“It was fraudulent,” Robert Riley Saunders said, answering slowly. “I would have authored this agreement, I guess, for the purpose of misappropriating the rent funds.”
For the first time, Saunders took the stand in Kelowna court Wednesday morning and provided some details about the fraud he committed against the Ministry of Children and Family Development over a six year period.
Saunders worked as a social worker with B.C.‘s MCFD from 1996 until 2018, when he was fired after his fraudulent scheme was first uncovered. He was charged in December 2020.
He pleaded guilty last September to three of the 13 criminal charges he was facing, including fraud over $5,000, breach of trust in connection with his duties as a child protection guardianship worker, and using a forged document.
This week, a Gardiner hearing is being held in Kelowna court to determine several disputed key facts that will impact the length of Saunders' eventual sentence. The length of the sentence the Crown is seeking is not yet clear.
During the hearing Wednesday, Saunders, 52, took the stand in his own defence, swearing an oath on a bible, before speaking about the fraud he committed against the MCFD.
His testimony centred around one young person who was aging out of the MCFD's care around 2013. At 18 years old, the young person, referred to as Victim E, was placed in a “semi-independent living” situation that helped young people transition into adulthood from ministry care.
While Victim E was living semi-independently at this home, Saunders fraudulently produced an “independent living agreement” for the young person, and stole the funds that would have gone to the young person for rent.
Saunders' defence lawyer Brian Fitzpatrick asked Saunders about the monthly payment of $1,558 that was disclosed in the fraudulent Independent Living Agreement.
“I can't really say for certain but that was generally the total amount of money that I was carrying out the misappropriation, and that number, I believe I derived that number through some exploration of Ministry policy guides of what a youth overall could be maximum entitled to under an Independent Living or youth agreement,” Saunders said.
Earlier in the day, Crown prosecutor Heather Magnin laid out the sentencing factors that are in dispute between the Crown and defence, which includes the Crown's assertion that Saunders' fraud directly financially deprived youth in his care.
“The principle issue at the Gardiner hearing is whether the Crown has proven beyond a reasonable doubt that Mr. Saunders' fraud against the Ministry had any impact on the pecuniary interest of the individual youth that he involved in his fraudulent scheme,” Magnin said. “The Crown says where that is established, it is a relevant aggravating fact on sentence.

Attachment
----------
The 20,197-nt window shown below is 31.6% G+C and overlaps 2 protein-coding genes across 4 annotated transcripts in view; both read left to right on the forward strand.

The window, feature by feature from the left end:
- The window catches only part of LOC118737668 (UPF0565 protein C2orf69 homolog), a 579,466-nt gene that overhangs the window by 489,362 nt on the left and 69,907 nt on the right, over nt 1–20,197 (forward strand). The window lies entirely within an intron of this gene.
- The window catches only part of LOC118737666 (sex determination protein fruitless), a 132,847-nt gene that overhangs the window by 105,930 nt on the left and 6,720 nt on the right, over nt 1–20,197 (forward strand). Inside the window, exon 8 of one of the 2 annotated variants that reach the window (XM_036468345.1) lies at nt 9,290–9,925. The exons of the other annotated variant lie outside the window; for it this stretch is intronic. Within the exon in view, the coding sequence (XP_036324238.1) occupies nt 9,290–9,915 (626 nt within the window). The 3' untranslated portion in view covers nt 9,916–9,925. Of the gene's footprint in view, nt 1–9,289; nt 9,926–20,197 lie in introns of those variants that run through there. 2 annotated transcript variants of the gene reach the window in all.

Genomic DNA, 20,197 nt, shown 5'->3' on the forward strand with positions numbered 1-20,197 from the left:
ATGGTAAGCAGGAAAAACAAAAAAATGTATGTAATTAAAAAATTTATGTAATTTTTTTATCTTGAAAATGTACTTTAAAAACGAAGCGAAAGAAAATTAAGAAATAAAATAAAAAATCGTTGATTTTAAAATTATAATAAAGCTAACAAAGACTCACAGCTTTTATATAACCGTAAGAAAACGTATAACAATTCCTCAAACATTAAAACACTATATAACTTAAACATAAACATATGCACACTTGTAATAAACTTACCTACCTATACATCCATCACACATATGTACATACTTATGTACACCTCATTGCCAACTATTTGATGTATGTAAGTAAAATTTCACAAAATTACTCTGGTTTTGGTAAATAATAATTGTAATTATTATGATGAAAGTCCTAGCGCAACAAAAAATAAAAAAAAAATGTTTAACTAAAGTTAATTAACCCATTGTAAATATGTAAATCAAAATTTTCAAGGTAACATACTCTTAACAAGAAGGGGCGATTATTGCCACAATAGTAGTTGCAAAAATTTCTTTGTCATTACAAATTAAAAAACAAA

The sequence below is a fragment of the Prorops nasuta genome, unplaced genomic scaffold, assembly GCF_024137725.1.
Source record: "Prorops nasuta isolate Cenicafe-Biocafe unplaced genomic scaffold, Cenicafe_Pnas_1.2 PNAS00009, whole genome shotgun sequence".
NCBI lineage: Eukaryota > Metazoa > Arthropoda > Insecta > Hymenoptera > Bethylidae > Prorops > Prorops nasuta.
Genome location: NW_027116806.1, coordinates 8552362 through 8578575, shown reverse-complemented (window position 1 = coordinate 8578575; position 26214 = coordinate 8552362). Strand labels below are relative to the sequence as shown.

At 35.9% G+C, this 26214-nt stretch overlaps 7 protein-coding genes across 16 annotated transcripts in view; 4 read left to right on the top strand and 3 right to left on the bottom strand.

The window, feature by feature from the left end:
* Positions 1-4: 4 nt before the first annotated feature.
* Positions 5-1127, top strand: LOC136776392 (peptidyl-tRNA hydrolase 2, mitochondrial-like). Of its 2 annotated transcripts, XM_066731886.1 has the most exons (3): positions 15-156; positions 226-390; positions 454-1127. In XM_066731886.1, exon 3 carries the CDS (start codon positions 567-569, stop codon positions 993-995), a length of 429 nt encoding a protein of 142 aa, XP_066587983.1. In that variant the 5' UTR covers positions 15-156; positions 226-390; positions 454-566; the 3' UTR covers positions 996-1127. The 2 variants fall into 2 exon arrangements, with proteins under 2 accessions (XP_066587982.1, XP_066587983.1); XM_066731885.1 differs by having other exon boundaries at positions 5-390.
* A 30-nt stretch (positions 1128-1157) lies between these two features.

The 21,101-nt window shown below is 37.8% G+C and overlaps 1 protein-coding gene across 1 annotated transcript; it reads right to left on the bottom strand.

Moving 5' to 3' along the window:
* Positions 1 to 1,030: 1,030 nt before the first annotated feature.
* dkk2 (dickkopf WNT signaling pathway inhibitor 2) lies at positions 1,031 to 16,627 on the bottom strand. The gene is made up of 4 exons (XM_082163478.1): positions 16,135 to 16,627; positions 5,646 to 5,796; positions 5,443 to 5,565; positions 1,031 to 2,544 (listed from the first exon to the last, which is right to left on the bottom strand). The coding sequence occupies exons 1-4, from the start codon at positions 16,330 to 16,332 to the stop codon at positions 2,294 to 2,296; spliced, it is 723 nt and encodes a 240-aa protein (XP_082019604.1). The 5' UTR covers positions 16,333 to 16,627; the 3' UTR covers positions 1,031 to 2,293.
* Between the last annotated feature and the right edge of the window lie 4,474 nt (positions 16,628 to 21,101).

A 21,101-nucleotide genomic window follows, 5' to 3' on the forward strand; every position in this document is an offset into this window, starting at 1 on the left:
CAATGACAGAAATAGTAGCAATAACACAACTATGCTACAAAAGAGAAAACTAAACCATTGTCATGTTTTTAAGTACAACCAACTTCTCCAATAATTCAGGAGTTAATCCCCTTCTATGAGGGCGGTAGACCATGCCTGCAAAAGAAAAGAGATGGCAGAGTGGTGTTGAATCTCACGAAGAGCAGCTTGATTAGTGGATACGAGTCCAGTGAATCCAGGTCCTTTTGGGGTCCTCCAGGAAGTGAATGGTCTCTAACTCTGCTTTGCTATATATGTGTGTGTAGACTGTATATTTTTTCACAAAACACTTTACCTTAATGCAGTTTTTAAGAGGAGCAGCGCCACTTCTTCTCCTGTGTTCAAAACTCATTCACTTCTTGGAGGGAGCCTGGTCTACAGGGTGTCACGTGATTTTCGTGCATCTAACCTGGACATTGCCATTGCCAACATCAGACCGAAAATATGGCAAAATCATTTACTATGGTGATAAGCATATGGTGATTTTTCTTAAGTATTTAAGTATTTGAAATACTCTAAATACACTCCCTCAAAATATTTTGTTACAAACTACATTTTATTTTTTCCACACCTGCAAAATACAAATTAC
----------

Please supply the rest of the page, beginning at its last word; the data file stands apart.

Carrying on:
“The Crown's overarching position is that in all cases, a risk was posed by Mr. Saunders' actions to the pecuniary interests of each youth, but that there are more concrete examples where that risk was actualized.”
Saunders told the court that with Victim E's fraudulent Independent Living Agreement, the young person was still receiving funding through the semi-independent living situation, while Saunders stole from the Ministry through the separate Independent Living Agreement.
Victim E testified in Kelowna court Tuesday.
Saunders also admitted to the court that he prepared another document for Victim E in 2015, to secure living support funds for a young person who's aged out of care and enrols in a post-secondary educational program. Saunders admitted the young person had not enrolled in an educational program, and Saunders had stolen the funds.
“It's a fraudulent document,” Saunders admitted, when shown the Agreement with a Young Adult document.
He also prepared another fraudulent Independent Living Agreement with another youth in his care, Victim H, which claimed to cover expenses for the young person's “support allowance,” bus pass, cell phone bill and clothing.
Saunders testified about how he provided Victim H with separate vouchers for food and clothing, rather than support through the Independent Living Agreement that Saunders was stealing funds from.
“Part of my misappropriation was to avoid any valid paper work that would suggest to any youth that they could receive funds that they weren't entitled to,” Saunders said, agreeing that this was to “cover his tracks.”
Earlier in the day, a “transitions counsellor” with the Bridge testified about a text conversation he'd had with Saunders about Victim H in November 2017.
“[Victim H] asked about Ind. living. I advised him there's really no such thing as far as providing [Victim H] with his own place,” Saunders wrote in the text.
The transitions counsellor testified he interpreted this to mean Saunders didn't want him to tell [Victim H] that he could be eligible for the program. But Saunders maintained that Victim H should not have been eligible for Independent Living Agreement funding.
While Saunders spoke about the two young people during his testimony Wednesday, the Crown has identified a total of 24 young people who were victimized by Saunders' fraud.
On Tuesday, a former co-worker testified about going to their supervisor to complain about Saunders's work ethic.
Under questioning by Fitzpatrick, she said supervisor Siobhan Stynes — who has been named in civil lawsuits alongside Saunders — was aware about her concerns with Saunders arriving late for work and watching YouTube and hockey games, as well as signing other social workers' names to the duty roster when he was supposed to be on duty.
She testified she felt Stynes treated Riley differently, expecting a very high level of responsibility from female staff, but it seemed like Saunders did what he wanted.
The Gardiner hearing will continue Thursday.
with files from Cindy White